Some rolling-stock dates back to the 1880s. Trains operate from Durango to the Cascade Wye in the winter months and Durango–Silverton during the summer months. Durango depot was built in January, 1882 and has been preserved in its original form.
Denver and Rio Grande Western Railroad
After arriving in Denver, William Jackson Palmer (1836–1908). formulated a plan to build a 3 ft (914 mm) narrow-gauge railroad southward from Denver to El Paso, Texas (see Denver and Rio Grande Western Railroad). In 1871, the Denver & Rio Grande Railway began to lay rails south from Denver. Palmer and his associates had agreed that the choice of 3 ft (914 mm) narrow-gauge would be well suited to the mountainous country, and relatively less expensive construction costs would enhance the viability of the new railroad. The original north–south plans of the D&RG eventually expanded to include extensions throughout the booming mining country of central and southwestern Colorado.
In July 1881, the Denver & Rio Grande reached Durango and started building the final 45-mile stretch up the Animas River to Silverton. The first 18 miles to Rockwood were completed by late November. The remainder of the route entered the narrow Animas Canyon, which has steep granite walls. The labor crew, made up of mostly Chinese and Irish immigrants, blasted the canyon cliffs off and left a narrow, level shelf to lay the tracks on. Grading was completed by late spring 1882.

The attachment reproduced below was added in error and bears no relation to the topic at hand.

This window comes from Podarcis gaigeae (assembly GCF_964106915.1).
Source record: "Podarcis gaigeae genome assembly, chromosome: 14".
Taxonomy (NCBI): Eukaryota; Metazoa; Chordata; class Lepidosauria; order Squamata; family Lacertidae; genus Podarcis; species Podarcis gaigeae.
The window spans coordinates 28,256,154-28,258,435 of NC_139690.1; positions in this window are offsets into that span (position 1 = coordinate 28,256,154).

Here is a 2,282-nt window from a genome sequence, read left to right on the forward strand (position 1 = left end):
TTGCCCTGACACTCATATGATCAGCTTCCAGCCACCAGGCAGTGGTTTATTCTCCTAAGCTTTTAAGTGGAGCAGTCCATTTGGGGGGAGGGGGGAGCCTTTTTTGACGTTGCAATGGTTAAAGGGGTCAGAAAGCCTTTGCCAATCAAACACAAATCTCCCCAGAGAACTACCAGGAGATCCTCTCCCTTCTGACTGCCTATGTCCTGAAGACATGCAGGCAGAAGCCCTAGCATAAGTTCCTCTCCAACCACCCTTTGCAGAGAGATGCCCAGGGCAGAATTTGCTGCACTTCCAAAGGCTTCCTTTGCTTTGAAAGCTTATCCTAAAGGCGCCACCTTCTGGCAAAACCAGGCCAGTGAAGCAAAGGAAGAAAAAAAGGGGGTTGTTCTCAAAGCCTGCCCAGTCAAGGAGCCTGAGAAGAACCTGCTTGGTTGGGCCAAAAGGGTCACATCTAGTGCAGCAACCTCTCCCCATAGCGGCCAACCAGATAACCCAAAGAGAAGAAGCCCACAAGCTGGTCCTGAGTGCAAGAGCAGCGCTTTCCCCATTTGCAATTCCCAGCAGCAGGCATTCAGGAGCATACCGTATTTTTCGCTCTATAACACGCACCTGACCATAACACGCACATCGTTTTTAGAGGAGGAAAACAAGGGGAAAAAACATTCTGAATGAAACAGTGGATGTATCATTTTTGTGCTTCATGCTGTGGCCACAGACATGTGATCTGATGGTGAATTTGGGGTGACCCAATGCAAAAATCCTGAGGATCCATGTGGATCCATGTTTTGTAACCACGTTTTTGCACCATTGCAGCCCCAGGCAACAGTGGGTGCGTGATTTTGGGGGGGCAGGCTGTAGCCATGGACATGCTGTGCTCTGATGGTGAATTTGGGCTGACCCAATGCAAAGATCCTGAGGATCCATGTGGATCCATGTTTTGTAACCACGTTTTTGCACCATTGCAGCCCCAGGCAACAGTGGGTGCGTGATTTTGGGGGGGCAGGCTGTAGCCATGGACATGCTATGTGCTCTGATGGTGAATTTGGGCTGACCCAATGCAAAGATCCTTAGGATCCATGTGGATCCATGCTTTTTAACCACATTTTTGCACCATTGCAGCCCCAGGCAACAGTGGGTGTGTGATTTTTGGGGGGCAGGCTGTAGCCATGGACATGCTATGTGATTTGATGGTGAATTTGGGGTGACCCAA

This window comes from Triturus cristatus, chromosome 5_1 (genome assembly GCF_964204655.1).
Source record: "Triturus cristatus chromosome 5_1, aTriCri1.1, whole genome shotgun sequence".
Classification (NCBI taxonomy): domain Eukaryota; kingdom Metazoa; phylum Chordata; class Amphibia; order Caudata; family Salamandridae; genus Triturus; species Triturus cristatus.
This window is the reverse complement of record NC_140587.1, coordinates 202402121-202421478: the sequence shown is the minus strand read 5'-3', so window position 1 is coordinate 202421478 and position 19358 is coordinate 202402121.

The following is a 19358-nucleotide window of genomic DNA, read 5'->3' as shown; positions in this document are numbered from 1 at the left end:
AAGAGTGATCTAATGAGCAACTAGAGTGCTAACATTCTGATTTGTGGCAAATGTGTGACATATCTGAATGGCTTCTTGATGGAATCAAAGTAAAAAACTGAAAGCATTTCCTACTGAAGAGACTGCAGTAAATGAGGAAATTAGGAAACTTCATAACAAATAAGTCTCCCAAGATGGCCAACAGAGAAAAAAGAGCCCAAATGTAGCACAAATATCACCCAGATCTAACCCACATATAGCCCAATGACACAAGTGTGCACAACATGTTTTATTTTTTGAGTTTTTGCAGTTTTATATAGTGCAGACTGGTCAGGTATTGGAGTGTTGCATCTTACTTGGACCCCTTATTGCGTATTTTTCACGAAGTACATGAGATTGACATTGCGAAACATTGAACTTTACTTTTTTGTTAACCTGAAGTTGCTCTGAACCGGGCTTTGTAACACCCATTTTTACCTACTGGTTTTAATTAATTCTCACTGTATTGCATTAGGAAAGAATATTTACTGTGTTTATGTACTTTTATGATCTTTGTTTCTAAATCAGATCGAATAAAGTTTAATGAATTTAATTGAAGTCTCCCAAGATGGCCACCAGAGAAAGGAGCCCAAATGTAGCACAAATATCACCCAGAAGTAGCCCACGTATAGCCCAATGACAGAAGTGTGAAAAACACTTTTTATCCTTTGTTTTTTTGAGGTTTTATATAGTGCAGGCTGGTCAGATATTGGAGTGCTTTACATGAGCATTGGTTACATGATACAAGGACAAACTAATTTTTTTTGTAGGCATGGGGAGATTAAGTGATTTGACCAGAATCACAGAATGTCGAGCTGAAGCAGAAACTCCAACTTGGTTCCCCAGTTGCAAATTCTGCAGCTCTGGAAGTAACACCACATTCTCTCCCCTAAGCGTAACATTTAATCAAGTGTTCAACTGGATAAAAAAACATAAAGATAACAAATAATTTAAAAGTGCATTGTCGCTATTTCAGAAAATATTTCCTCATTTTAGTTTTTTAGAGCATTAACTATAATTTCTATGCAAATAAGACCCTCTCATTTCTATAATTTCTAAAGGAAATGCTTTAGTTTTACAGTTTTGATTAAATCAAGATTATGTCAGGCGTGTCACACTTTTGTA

The D&RG reached Silverton on July 10, 1882. Trains hauling passengers and freight began immediately. The D&RG soon re-emerged as the Denver and Rio Grande Railroad (1886) and ultimately began operating as the Denver and Rio Grande Western Railroad (D&RGW) on July 31, 1921, after re-organization of the Colorado lines and Rio Grande Western of Utah. Eventually, the railroad became widely known as the “Rio Grande”.
The Silverton branch, as it became known, struggled under D&RG ownership following the Panic of 1893 and the end of free coinage of silver. Typical of many portions of the surviving narrow-gauge branches into the middle of the twentieth century, the line faced sagging revenue due to ever-declining mining ventures, highway trucking competition and insignificant passenger revenue. Annual snowslides and several major floods on the branch would only continue to challenge the railroad’s ability to survive.
How to make the trip on the Durango Train?
To make the walk you have to go to the city of Durango. In winter, the journey is shorter and reaches the Wye Cascade, which makes sense considering that most of it is covered in snow. In summer, the route is complete from Durango to Silverton. Also, within the line operation complex, there are two museums that exhibit historical rolling stock and equipment.
Technical information of locomotives